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Meet our members: Pauline McGough
Date: 03 Mar 2020
Pauline McGough FRCOG FFSRH, Consultant in Community Sexual and Reproductive Health shares her SRH career journey and what has inspired her almost 40-year career.
What first inspired you to work in the area of SRH?
Growing up in Queensland, which was culturally conservative and very religious, I saw first-hand the consequences of restrictions on women’s reproductive choices. Going through medical school in Australia in the 1980s as one of relatively few women led me to think a lot about reproductive rights.
I did an elective module at Family Planning Queensland and met some amazing female GPs who were trying to change things and that lit a fire in me that has never gone out.
Once I qualified, I worked as a GP and obstetric registrar with the aim of becoming a rural GP, before deciding on a working holiday in the UK. After meeting the man I eventually married, I looked for opportunities to develop my women’s health interests in the UK.
When you arrived in the UK what did you do?
Once in the UK, I did O&G training in the West of Scotland, then took on a contraceptive research post and followed the old sub-specialty program in community gynaecology, which is now SRH. In 2006 I became a consultant in O&G/subspecialist in SRH and got a post at Sandyford, which is a busy integrated SRH service in the West of Scotland.
I got the opportunity to work with the late Alison Bigrigg (FSRH President 2001 – 2005) who supported the development of my leadership and management interests as well as clinical skills as a consultant.
In 2012 I became Clinical Director for Sandyford and Lead SRH Clinician in NHS Greater Glasgow and Clyde Health Board serving a population of 1.2 million. For about 4 years I’ve chaired the national SRH Lead Clinicians’ Group and I’ve also been involved in the Scotland CMO Taskforce.
I chaired a group developing clinical pathways for services for adult and child victims of rape, sexual assault or sexual abuse until August 2019. I’m currently the clinical lead on a West of Scotland initiative to provide trauma informed cytology clinics to people who have experienced sexual violence.
All these roles involve working in partnership with a range of people from various disciplines, across regions and nationally. I do fewer clinics than ever before (about a day a week) and these are mainly focused on training our staff as we currently undergo major transformational change.
What do you enjoy most about working in SRH?
SRH has been a wonderful career choice. Some of what has happened has been luck – including working in Glasgow at the right time to apply for the new training program as it emerged – and some of it has been following my passion.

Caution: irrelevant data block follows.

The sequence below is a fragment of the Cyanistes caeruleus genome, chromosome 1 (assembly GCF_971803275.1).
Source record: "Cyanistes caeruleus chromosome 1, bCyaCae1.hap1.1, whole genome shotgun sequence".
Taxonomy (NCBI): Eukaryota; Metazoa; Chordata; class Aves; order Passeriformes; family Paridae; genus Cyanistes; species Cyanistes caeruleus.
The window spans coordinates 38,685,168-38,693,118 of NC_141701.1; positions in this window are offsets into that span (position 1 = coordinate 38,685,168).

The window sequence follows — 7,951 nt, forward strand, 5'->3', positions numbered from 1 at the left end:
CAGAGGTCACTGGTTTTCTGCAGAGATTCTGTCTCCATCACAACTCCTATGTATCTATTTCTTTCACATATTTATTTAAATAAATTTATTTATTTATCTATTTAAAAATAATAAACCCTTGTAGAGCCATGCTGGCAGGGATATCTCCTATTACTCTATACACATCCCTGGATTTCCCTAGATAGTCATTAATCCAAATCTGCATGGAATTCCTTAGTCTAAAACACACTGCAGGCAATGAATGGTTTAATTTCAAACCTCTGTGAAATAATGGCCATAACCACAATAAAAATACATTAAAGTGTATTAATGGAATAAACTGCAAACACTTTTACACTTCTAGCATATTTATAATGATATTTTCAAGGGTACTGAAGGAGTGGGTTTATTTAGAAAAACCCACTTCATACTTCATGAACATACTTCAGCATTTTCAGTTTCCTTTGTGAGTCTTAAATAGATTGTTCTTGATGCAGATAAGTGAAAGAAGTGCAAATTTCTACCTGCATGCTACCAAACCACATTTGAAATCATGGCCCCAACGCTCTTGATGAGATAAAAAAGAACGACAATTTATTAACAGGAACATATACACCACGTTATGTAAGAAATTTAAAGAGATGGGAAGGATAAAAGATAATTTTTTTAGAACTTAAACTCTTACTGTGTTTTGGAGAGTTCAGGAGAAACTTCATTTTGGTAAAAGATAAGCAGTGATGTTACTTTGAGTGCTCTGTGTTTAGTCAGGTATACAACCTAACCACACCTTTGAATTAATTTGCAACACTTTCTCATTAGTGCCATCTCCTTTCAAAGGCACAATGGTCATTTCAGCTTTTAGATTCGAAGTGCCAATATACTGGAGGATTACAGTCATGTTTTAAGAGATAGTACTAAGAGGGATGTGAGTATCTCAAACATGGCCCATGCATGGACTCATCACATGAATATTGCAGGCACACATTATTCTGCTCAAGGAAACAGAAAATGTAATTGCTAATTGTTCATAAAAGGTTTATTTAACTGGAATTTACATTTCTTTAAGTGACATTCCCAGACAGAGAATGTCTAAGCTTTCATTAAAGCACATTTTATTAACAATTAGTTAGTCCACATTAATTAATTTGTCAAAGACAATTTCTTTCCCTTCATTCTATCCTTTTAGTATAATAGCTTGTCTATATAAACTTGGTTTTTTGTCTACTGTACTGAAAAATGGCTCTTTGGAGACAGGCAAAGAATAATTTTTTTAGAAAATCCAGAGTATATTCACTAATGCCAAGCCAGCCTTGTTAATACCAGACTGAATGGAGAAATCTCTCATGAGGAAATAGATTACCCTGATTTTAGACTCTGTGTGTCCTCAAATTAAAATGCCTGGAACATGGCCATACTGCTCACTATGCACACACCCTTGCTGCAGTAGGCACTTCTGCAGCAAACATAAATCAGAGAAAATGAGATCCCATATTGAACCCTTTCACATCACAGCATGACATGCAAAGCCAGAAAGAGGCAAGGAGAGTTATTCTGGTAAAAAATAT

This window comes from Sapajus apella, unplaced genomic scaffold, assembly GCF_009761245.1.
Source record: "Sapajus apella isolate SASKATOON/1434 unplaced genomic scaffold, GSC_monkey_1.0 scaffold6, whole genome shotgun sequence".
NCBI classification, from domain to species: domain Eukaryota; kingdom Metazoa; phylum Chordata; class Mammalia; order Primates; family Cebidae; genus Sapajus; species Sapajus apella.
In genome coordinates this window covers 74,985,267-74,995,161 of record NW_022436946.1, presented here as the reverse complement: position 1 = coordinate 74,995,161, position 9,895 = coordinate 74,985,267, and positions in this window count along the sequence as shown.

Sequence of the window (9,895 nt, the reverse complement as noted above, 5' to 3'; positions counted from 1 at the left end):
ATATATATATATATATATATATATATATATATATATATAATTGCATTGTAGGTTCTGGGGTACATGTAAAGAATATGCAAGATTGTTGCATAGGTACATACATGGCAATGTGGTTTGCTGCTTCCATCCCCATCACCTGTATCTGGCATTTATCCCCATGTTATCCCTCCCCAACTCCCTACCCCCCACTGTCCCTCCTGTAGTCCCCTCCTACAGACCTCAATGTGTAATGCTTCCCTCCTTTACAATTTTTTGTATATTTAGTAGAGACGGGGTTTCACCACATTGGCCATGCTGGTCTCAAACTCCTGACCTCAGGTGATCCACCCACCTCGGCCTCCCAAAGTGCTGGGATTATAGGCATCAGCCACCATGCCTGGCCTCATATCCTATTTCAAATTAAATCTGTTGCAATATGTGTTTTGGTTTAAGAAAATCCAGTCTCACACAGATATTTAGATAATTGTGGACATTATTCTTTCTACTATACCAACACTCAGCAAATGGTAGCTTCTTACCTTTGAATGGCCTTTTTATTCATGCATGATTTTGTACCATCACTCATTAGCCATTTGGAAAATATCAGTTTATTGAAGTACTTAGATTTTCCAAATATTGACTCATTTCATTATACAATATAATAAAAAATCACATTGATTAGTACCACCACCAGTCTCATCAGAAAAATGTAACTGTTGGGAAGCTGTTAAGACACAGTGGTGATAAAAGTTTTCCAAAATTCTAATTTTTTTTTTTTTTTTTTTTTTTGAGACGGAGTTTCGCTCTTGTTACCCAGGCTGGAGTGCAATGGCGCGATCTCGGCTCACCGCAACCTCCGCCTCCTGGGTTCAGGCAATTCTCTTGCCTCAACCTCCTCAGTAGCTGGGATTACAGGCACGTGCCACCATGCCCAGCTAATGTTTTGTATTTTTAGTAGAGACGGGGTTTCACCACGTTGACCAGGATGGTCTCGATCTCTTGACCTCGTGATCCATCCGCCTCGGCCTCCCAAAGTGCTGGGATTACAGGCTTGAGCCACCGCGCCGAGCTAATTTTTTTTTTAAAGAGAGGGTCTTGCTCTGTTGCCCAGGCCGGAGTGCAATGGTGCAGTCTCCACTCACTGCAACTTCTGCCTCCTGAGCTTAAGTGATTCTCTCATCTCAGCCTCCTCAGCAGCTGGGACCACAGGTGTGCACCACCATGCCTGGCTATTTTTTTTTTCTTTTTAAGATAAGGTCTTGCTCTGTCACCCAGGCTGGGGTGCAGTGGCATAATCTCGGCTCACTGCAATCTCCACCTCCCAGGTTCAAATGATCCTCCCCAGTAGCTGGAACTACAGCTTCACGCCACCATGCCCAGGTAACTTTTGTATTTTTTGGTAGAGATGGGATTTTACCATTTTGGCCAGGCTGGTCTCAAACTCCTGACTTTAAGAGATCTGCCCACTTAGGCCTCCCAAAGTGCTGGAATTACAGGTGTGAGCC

Over time I’ve extended my interest beyond clinical aspects of women’s health and contraception to the interface between sexual health and public health and how we demonstrate the value of providing access to good quality SRH for everyone who needs it.
"SRH is such a small specialty and we all have a responsibility to make it thrive."
As my role changes, I don’t get the immediate satisfaction from patient care as often as I did, but I love working with fantastic colleagues from a range of disciplines and localities who share passion and vision - and the variety of roles means that no two days are alike.
I welcome opportunities to improve care at the whole population level, even though the changes can be glacially slow and sometimes feel like they will never come, and also working collaboratively to make systems more responsive to the needs of the public and the staff who serve them (also glacially slow sometimes).
How did you get involved with the FSRH?
I have been involved in the FSRH since being a post-membership trainee and love the opportunity to work across nations and regions with like-minded enthusiastic people and develop supportive networks. SRH is such a small specialty and we all have a responsibility to make it thrive.
"I welcome opportunities to improve care at the whole population level […] and also working collaboratively to make systems more responsive to the needs of the public and the staff who serve them."
I’ve had various roles in FSRH including EMQ question writer and OSCE examiner; curriculum committee member and chair; chair of the Scotland Committee reporting to Council, and briefly acting support to the Clinical Effectiveness Unit when the Unit was in Glasgow. Because of my current roles I’ve withdrawn from FSRH activity apart from membership of the Scotland Committee.
The Scotland committee meets in person twice a year but is active all the time - disseminating good practice, contributing to policy development and supporting each other in the challenges that leadership can bring.
How do you spend your free time?
Apart from work, I am very geeky about crime fiction, particularly with female protagonists. I make patchwork quilts for as many people as I can, but the backlog is very large just now. I hang out with my dog, my family - including my 3-year-old grandson, and know a lot more than I ever thought possible about superhero comics (husband’s passion) and Paw Patrol (grandson’s passion)!